The film focuses closely on how the 13th Amendment of the US Constitution, which abolished slavery, included language that sowed the seeds for mass criminalization and imprisonment of people of color.
But while it has been critically acclaimed, the Selma director concedes Americans won’t change until they learn to discuss the country’s painful past, and learn how to remember it, like countries such as Germany and South Africa.
When asked in an interview with The Guardian if she thinks 13th will help Americans face up to the legacy of slavery, Compton born DuVernay answers:
“The sad truth is… that some minds just will not be changed.”
However, the director, who has been a staunch critic of U.S. President Donald Trump, believes Americans can learn from the examples of countries like Germany and South Africa, who have reckoned with their own painful legacies.
Adolf Hitler’s Nazi Germany and its collaborators killed an estimated six million Jews in The Holocaust between 1933 and 1945, and South Africa’s system of Apartheid institutionalized racial segregation and discrimination between 1948 and 1991, when it was abolished.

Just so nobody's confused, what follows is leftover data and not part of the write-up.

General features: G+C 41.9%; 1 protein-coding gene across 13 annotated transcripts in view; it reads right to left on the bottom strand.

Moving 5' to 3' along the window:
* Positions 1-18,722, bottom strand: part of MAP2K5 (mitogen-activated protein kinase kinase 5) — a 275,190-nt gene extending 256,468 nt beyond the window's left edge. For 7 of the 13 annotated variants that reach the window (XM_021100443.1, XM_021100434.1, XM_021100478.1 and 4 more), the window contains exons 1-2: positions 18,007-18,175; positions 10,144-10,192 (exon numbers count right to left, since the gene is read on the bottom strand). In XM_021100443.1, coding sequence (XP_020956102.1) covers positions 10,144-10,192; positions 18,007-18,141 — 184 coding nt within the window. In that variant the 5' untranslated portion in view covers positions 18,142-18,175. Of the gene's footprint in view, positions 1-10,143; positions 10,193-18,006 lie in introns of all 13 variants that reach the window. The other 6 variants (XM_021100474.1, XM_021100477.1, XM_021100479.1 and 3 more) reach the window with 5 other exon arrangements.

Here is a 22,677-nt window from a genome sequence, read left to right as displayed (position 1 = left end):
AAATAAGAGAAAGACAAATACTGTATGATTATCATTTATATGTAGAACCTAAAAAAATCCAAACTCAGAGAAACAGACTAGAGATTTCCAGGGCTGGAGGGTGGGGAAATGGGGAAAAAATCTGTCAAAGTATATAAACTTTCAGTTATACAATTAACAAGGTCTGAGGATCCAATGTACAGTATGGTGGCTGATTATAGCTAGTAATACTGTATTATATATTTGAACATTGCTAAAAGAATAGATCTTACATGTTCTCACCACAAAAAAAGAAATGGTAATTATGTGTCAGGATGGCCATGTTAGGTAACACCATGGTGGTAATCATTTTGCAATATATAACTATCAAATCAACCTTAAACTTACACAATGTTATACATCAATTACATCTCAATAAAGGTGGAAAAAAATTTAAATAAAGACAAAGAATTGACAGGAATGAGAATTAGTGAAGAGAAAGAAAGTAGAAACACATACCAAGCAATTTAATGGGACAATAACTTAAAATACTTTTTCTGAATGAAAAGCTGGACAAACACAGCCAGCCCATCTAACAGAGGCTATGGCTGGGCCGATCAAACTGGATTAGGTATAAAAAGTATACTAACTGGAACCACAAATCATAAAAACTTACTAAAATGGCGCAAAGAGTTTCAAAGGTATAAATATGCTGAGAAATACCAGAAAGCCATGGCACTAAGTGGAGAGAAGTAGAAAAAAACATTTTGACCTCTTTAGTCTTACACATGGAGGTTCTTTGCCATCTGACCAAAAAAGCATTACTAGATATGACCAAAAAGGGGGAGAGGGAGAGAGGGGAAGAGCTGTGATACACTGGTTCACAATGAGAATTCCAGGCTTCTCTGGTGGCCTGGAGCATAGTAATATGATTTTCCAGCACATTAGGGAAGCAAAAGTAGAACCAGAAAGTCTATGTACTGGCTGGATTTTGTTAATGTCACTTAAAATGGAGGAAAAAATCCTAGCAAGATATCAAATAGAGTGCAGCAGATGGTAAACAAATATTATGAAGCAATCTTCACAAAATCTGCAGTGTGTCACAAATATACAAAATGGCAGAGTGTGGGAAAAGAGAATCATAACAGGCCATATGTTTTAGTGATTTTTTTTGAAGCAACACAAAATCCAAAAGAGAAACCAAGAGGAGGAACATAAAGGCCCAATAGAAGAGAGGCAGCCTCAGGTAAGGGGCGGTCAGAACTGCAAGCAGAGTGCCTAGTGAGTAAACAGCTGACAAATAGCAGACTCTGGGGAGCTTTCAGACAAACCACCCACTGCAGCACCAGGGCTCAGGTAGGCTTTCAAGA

“It might help all of us to once in a while get outside of the United States itself, like go to South Africa or Germany. Because inherent in the very cultural fabric there, you have a sense of the past and of reckoning with it, saying, ‘This happened, and we will bear witness and we will learn from it, we will speak it and say that it happened and we will remember it.’”, she suggests. “And we don’t do that here, so we can’t even have a real conversation about it. Because we have not been taught to talk to each other, and we have not been taught to remember.”